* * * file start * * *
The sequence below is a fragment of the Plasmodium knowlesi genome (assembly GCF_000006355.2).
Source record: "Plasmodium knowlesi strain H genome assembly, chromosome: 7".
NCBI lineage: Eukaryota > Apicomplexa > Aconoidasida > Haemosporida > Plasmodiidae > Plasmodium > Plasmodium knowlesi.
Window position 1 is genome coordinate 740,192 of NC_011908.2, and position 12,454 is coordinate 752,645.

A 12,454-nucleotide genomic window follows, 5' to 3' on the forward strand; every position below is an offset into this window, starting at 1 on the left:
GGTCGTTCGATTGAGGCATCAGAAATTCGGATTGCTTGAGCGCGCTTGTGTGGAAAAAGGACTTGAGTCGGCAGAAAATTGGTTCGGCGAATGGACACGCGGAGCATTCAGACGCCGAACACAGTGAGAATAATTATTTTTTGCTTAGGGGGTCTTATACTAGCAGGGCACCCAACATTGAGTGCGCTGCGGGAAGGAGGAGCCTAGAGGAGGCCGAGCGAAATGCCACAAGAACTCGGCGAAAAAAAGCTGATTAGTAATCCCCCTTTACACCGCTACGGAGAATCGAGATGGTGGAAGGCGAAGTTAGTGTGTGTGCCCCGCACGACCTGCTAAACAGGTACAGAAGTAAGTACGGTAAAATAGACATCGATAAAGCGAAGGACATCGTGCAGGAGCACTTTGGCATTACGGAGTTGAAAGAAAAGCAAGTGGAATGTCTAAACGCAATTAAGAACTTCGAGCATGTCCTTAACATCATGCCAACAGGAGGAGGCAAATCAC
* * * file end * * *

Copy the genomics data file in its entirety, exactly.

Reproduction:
The sequence below is a fragment of the Plasmodium knowlesi genome (assembly GCF_000006355.2).
Source record: "Plasmodium knowlesi strain H genome assembly, chromosome: 7".
NCBI lineage: Eukaryota > Apicomplexa > Aconoidasida > Haemosporida > Plasmodiidae > Plasmodium > Plasmodium knowlesi.
Window position 1 is genome coordinate 740,192 of NC_011908.2, and position 12,454 is coordinate 752,645.

A 12,454-nucleotide genomic window follows, 5' to 3' on the forward strand; every position below is an offset into this window, starting at 1 on the left:
GGTCGTTCGATTGAGGCATCAGAAATTCGGATTGCTTGAGCGCGCTTGTGTGGAAAAAGGACTTGAGTCGGCAGAAAATTGGTTCGGCGAATGGACACGCGGAGCATTCAGACGCCGAACACAGTGAGAATAATTATTTTTTGCTTAGGGGGTCTTATACTAGCAGGGCACCCAACATTGAGTGCGCTGCGGGAAGGAGGAGCCTAGAGGAGGCCGAGCGAAATGCCACAAGAACTCGGCGAAAAAAAGCTGATTAGTAATCCCCCTTTACACCGCTACGGAGAATCGAGATGGTGGAAGGCGAAGTTAGTGTGTGTGCCCCGCACGACCTGCTAAACAGGTACAGAAGTAAGTACGGTAAAATAGACATCGATAAAGCGAAGGACATCGTGCAGGAGCACTTTGGCATTACGGAGTTGAAAGAAAAGCAAGTGGAATGTCTAAACGCAATTAAGAACTTCGAGCATGTCCTTAACATCATGCCAACAGGAGGAGGCAAATCAC